· December 22: O Rex Gentium (O King of the Nations)

· December 23: Emmanuel (O God-with-Us)

When taken together from the last title to the first, the first letters of each title form a wonderful Latin acrostic. This is the Lord’s response to the Church’s ardent petition that He COME (veni):

Ero cras (I will be there tomorrow)!

Rejoice, Jesus is with us every day in the Eucharist!

The “O Antiphons” not only bring holy intensity to our Advent preparation, but bring it to a joyful conclusion.

Some have used the O Antiphons as the basis of a rich Novena up to and including Christmas Day. Perhaps this “last lap” of Advent could also include daily Mass and/or daily Adoration.

O come, O come, Emmanuel!

The song “O Come, O Come, Emmanuel” is simply a reworking of the O Antiphons. When you sing it, you are joining a vast throng of Christians stretching back across centuries and spanning the whole of the earth who prayed as all Christians do, “Come, Lord Jesus!” (Rev 22:20)

More on the ‘O Antiphons with music scores and audio recordings HERE.

“Our task is not to watch out, but to keep watch, not to be alarmed but to remain alert, not to be anxious but to pay attention so we don’t miss the presence of Christ with us, even amid difficulty.”

– Bishop Wayne Kirkpatrick, Advent Reflection

“Dietitians and nutritionists have determined that the types of food we consume have a direct influence on our physical and mental well-being – truly, we are what we eat. St. Augustine said, ‘You are what you have received.’ What we consume in our diets makes a noticeable difference in how we feel about our environment and ourselves and it has a direct impact on what we are able to accomplish in our daily lives.

If a change of diet makes a definitive difference in our well-being, how much more important to us and to our well-being is the reception of the Eucharist? When someone changes their diet, the effects are quite evident. The person becomes healthier and happier, more alert and more energetic. The Eucharist has the same effect on us – we live our faith with more energy and more vigour. We have been nourished; we can exercise more readily, what we believe.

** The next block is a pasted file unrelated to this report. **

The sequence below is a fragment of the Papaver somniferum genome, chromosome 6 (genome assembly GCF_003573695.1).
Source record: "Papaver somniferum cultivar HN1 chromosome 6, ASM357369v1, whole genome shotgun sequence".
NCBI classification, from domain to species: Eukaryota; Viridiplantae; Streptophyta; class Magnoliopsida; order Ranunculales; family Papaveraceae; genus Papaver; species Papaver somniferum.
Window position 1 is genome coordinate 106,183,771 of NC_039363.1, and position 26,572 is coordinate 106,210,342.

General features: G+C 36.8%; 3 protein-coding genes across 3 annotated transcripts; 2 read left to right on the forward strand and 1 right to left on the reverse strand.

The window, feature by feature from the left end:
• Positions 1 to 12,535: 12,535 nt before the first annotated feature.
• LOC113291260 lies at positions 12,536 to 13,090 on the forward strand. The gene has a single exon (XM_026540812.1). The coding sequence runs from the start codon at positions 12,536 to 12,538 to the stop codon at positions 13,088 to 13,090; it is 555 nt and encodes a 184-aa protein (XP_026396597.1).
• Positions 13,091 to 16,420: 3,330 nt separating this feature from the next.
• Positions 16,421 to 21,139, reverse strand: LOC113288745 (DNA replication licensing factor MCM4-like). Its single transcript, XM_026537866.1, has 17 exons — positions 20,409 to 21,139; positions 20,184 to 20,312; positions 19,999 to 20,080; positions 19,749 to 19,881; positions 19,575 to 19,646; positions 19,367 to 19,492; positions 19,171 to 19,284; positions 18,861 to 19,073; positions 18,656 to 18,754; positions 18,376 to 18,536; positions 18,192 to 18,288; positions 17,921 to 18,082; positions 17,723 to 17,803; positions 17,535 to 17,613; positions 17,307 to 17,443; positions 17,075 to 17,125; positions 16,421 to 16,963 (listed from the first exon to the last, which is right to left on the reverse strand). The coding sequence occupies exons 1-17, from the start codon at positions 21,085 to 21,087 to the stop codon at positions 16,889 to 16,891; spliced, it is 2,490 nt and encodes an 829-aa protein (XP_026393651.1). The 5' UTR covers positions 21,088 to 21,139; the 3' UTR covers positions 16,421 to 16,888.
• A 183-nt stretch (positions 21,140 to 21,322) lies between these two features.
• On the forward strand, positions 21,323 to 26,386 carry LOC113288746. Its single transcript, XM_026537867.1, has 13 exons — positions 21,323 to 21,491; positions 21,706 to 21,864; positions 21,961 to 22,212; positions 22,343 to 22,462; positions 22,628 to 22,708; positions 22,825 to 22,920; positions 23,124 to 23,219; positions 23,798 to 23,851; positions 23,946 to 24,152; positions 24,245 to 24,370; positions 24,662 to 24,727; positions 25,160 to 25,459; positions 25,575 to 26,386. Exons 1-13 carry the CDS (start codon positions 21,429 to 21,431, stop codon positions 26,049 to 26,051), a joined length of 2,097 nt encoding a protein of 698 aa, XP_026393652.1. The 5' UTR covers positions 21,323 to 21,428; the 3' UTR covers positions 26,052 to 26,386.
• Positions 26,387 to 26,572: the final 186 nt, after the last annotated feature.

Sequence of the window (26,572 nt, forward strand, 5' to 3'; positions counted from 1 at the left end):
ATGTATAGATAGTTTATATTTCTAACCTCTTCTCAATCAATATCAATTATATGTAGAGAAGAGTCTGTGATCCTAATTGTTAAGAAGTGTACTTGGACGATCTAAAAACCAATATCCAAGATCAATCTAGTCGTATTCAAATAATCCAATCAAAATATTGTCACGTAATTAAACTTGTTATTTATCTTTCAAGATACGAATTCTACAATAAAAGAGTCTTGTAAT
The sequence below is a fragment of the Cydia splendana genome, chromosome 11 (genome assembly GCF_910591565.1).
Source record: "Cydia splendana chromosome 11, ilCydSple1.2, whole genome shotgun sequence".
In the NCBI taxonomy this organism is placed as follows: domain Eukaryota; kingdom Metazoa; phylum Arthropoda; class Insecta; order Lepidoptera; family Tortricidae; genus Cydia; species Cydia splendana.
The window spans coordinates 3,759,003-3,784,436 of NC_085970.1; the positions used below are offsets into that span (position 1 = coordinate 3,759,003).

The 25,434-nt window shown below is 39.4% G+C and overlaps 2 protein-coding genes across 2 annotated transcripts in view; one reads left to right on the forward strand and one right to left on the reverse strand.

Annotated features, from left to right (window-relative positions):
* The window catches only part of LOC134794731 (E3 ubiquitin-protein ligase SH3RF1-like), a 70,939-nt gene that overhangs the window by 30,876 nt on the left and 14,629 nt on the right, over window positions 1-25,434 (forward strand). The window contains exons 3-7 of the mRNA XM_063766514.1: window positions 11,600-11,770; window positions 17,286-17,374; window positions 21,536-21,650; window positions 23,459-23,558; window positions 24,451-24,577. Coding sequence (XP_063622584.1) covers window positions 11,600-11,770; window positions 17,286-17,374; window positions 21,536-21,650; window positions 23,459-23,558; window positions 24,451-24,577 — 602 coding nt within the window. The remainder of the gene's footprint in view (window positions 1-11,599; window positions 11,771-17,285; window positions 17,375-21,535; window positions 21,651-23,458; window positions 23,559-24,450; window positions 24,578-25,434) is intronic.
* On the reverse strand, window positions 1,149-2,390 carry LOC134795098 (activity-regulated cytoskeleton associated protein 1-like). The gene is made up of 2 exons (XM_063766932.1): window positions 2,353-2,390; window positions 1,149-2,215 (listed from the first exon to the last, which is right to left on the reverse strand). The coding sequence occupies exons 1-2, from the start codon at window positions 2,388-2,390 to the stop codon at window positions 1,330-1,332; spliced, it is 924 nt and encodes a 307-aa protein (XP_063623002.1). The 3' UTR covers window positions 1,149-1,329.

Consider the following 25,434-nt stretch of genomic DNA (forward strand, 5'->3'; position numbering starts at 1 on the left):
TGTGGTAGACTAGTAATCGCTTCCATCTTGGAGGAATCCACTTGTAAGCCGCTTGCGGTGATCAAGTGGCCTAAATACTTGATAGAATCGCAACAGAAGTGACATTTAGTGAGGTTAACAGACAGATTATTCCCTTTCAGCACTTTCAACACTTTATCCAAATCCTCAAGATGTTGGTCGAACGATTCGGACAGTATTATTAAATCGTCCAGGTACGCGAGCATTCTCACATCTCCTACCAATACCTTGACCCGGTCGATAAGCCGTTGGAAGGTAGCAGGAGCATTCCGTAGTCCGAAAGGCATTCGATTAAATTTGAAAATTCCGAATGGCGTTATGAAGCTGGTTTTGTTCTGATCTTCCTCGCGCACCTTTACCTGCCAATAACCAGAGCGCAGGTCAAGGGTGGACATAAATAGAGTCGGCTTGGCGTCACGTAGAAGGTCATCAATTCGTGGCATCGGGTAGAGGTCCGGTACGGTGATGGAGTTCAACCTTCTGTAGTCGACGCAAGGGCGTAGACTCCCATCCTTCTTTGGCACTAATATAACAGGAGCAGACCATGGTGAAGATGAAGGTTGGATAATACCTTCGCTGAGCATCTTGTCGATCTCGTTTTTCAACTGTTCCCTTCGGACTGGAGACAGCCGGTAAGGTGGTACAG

“… we are invited to meditate upon the great mystery of the Eucharist. We are provided with a wonderful opportunity to focus on the liturgical axiom lex orandi, lex credendi – the law of prayer is the law of faith. The Catechism of the Catholic Church puts it in simpler terms, ‘the Church believes as she prays’ (1124).

“This means that if we believe, through the miracle of the Mass, that the bread and wine become the Body and Blood of Christ, then our actions will reflect what we believe.

“The Blessed Sacrament should always be shown the greatest reverence and respect by our posture and actions at Mass. This is especially true when we receive Holy Communion. When we are able to gather again to receive Holy Communion, let us not forget WHOM we are receiving, and the prayer we offer. ‘Lord, I am not worthy that you should enter under my roof, but only say the word and my soul shall be healed.'”

– Bishop Wayne Kirkpatrick, Reflection on the Eucharist, May 16, 2020